Want a sandwich? Don’t buy a plank of sushi-grade tuna.
As foodies, we’re trained to always prefer fresh and local, and we’ll go out of our way to purchase uncanned anything. But canning as a means of preservation still has its uses, and it’s best not to throw the brined or pickled baby out with the bathwater. Here are five foods that taste better canned or bottled.
1. Tuna — A tuna sandwich with plenty of mayo on toast with a pickle on the side is an iconic American food. Try making a tuna melt with bluefin! (On second thought, don’t.) Caveat: Even the albacore and skipjack found in Bumble Bee cans may be in danger of being overfished.
2. Spinach — In olden days, fresh spinach could only be enjoyed for a few weeks in late summer and early autumn, and all you could get was the canned variety for the rest of the year. People were grateful to have it, and it was used in all sorts of recipes. The oxalic flavor comes to the fore, and it can be addictive. Greek spanakopita tastes great with canned spinach, for example. And if it was good enough for Popeye …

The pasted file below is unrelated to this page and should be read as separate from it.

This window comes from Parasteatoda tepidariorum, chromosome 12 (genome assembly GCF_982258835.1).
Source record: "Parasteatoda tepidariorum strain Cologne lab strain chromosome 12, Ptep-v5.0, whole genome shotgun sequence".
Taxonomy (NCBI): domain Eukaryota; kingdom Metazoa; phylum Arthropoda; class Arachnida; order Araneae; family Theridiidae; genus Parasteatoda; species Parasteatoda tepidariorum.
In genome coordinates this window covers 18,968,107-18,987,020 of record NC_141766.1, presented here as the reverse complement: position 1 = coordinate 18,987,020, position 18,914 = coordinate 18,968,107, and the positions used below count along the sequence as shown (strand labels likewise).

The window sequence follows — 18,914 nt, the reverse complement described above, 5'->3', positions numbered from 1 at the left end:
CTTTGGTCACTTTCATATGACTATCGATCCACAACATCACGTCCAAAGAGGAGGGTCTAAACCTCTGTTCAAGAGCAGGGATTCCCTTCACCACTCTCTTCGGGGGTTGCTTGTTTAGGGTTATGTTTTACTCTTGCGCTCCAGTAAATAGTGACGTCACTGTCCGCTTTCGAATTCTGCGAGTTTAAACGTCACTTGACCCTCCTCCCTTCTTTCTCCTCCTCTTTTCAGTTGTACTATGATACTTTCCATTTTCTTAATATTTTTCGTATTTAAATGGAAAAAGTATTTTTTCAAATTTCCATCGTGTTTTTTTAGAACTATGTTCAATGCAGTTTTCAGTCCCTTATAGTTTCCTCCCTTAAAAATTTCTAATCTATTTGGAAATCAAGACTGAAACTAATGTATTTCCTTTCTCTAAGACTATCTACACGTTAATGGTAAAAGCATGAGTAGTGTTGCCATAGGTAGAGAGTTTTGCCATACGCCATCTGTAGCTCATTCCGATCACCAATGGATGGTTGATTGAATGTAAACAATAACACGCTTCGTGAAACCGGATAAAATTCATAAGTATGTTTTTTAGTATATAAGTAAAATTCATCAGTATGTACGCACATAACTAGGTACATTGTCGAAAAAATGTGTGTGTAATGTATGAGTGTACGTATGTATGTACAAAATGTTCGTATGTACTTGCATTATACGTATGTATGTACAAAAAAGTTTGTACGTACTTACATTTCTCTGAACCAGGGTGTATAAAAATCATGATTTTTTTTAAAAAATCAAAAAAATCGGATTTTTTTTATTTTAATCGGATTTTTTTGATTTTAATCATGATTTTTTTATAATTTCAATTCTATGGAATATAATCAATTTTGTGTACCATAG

3. Olives — Whether black, green, red, or some color in between, olives must be brined to even be edible, and canning or jarring them guarantees long brining and convenience. Moreover, pitted and canned black olives have a special savor that goes well in sauce, or for eating as a snack. Bottled green olives are indispensable to many tapas. Thanksgiving without canned black olives on the relish tray? A glum holiday.
2. Spam — Spam, deviled ham, and other potted meat products just wouldn’t taste the same without the can. Millions crave Spam worldwide, and there is no “fresh” equivalent. Hawaii and Hong Kong without Spam are virtually unimaginable.
And, our number one canned-food obsession?
1. Tomato Soup — Ever wonder why you virtually never see tomato soup in bistros? Everyone loves tomatoes. You can find gazpacho anywhere, so why not plain tomato soup? With a toasted cheese, there’s nothing better. The reason, my friends, is that no one dares compete with canned tomato soup for its smoothness, distinctive flavor, and digestibility. And besides, without canned tomato soup, Andy Warhol wouldn’t exist.
This article from the Village Voice Archive was posted on July 8, 2011